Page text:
NINETY-TWO years ago, August Rosenberger built a four-story brick factory at the corner of Baylis and Boston in the Canton section of Southeast Baltimore. His workers made Little Lady and Little Nugget brooms, and Rosenberger shipped them all over the country under the Atlantic-Southwestern Broom Co. banner. The broom boom at Baylis and Boston ended in 1989.
The Atlantic-Southwestern sign is
still visible on the old factory's western wall, and, though it's hard to tell
from the outside, the place is as busy as ever. There's still a Rosenberger in
In fact, August Rosenberger's
great-grandson, Scott, doesn't make anything.
He's a host.
He has the most
eclectic mix of tenants imaginable under one post-industrial roof. (A coffee
roasting company, a silk scarf designer, cabinetmakers, an upholsterer,
puppeteers, a forklift repair shop.)
And, trading as
SkyNetWEB, he serves as host to Web site servers all over the
world -- 100 in the United States and 25 in other countries, including in Europe
and Asia -- from a second-floor corner of the old broom factory, its dark wood-
beamed rooms wired for action in cyberspace with a Bell Atlantic fiber-optic
system that can move a vast amount of data through the Internet at high
Rosenberger has his hands in two types of real estate: He leases
space to artists and craftsmen -- cheaply, at between $3 and $5 a square foot --
and he leases space on the World Wide Web.
The bulk of
SkyNetWEB's business is with companies that serve as hosts to
Web sites and handle e-mail accounts. They tap into Rosenberger's system. "This
is a great solution for small- to mid-sized businesses that wish to sell
services but cannot afford the cost of high-speed Internet connectivity on their
own," Rosenberger says. "It gives them the appearance of being a major player
without the cost. ... Sambros is a Web site development company located in
India. Spawnet is located in England and has 15 servers with us. Another is
SmartArtist, a Web hosting company in Australia."
SkyNetWEB's other clients are just a short walk down the hall
from its network operations center in the broom factory. There's a Web developer
called Glows in the Dark, a "network solutions provider" called CAMS, a database
developer called Symet, and a Web publisher called Oxbridge.
The other day,
Bob Peters of Atlantic Internet, another broom factory tenant, showed Dee
Herget, the grand dame of Baltimore screen painters, how she might sell her
famous folk art on the World Wide Web. Meanwhile, Wally Orlinsky, the former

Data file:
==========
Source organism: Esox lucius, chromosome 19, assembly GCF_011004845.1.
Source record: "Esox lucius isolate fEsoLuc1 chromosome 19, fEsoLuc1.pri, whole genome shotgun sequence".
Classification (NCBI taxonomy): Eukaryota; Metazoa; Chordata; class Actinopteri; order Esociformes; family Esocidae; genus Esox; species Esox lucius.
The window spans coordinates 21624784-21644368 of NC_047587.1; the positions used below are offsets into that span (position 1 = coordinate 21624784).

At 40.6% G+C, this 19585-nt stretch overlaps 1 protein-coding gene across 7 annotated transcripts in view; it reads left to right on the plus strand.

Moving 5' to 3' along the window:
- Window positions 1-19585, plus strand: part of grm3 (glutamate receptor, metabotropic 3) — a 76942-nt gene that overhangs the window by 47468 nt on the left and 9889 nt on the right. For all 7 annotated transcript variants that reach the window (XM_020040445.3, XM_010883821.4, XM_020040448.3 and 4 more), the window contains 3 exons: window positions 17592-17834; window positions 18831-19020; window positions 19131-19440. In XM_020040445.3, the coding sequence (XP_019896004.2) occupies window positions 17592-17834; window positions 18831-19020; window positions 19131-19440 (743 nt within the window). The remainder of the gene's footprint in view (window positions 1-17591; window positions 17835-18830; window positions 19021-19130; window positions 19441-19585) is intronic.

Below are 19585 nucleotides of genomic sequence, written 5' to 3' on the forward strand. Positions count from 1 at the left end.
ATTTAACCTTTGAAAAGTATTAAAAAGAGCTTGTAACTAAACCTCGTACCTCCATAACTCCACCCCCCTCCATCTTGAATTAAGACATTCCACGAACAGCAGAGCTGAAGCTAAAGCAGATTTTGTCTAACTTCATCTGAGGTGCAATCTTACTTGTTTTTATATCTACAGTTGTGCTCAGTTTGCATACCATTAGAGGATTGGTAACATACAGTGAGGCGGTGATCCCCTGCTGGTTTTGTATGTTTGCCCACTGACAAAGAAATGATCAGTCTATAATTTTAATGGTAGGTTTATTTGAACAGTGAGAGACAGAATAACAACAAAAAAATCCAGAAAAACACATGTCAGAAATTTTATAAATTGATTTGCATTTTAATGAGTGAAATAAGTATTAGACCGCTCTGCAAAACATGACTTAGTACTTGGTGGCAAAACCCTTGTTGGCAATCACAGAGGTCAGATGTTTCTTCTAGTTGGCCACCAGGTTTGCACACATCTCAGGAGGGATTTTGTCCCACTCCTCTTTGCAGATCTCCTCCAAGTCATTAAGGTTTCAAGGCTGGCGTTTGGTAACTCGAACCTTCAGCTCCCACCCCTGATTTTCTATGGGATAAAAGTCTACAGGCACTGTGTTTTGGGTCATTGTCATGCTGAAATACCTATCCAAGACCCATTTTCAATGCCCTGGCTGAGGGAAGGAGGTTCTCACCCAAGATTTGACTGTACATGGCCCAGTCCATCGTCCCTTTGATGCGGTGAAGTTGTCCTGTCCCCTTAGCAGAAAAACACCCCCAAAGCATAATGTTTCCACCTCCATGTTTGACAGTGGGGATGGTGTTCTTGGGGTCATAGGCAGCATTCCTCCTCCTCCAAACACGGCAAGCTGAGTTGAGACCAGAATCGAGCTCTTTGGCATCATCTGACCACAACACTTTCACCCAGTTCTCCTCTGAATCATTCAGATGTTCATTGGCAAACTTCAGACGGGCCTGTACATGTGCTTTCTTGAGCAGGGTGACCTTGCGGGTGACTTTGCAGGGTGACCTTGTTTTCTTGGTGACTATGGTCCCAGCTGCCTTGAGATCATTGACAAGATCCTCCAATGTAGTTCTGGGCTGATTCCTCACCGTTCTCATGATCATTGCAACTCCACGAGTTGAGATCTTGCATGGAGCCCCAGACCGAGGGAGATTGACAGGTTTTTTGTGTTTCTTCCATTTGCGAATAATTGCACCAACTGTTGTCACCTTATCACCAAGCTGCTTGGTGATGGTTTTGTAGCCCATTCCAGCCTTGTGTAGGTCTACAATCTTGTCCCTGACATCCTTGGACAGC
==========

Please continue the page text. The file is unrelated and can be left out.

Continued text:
Baltimore City Council president, slipped a personal check across a table. It
was written for his wife's company -- Japonaji Ltd., an emporium of Eastern art
objects, furnishings and clothing accessories -- from a customer of Japonaji's
Web site, also developed in the broom factory. (In addition to doing business in
cyberspace, Japonaji has a small showroom and gift shop down the hall from
Atlantic Internet and Orlinsky's Internet service.)
Rosenberger turned the
broom factory -- officially, it's called the Harbor Enterprise Center -- into
this "business incubator" within the past six years, with the help of Lois
Foster, a Realtor with a legal background and a specialty in bankruptcy
services. She and Rosenberger started leasing space -- as-was, pigeon droppings
and all -- in 1993. They let their tenants refurbish their suites. Foster,
resident manager, says the broom factory has 80 tenants and a waiting list.
This is urban recycling in its simplest, most organic and efficient form. A
place like this perks up any Baltimorean weary of news about businesses and
people leaving the city.
Walk through and you find an almost breathtaking
assortment of tenants -- John Dawson teaching tango in Studio DNA, down the hall
from Mimi Bennett's Really Raw Honey distribution site, which is across the hall
from art dealer Daniel Inglett's gallery.
One floor up, you'll find the
funky, cluttered headquarters of Jill Kyle-Keith's Beale Street Puppets,
cabinetmaker Eric Rink's Artisan Interiors, Carol Lidard's Off The Wall studio -
- she's an urban scavenger who makes neat coat racks, shelves and wall mirrors
from "architectural remnants" of Baltimore rowhouses -- and Gretchen Morrissey's
hand-painted, hand-dyed, hand-etched silks. You'll also find a woman sitting at
a sewing machine making place mats and decorative pillow covers for Baltimore
Textile Creations. On the fourth floor, David Key roasts beans for his Daily
Grind and other coffee shops, Florence McDermott carves carousel horses, and Sei Peterson restores old movie posters.
Down on the first floor, Fran Hitt has
an upholstery shop, Eric Butler has an ornamental ironworks and Jim Foti has a
forklift reconditioning shop. You'll also find the last remnant of the old broom
factory -- Champion Brush. It's a small shop with an Italian-made machine that
turns out horse-grooming brushes with colorful bristles. Champion doesn't have a
Web site yet, but how
far off can that be?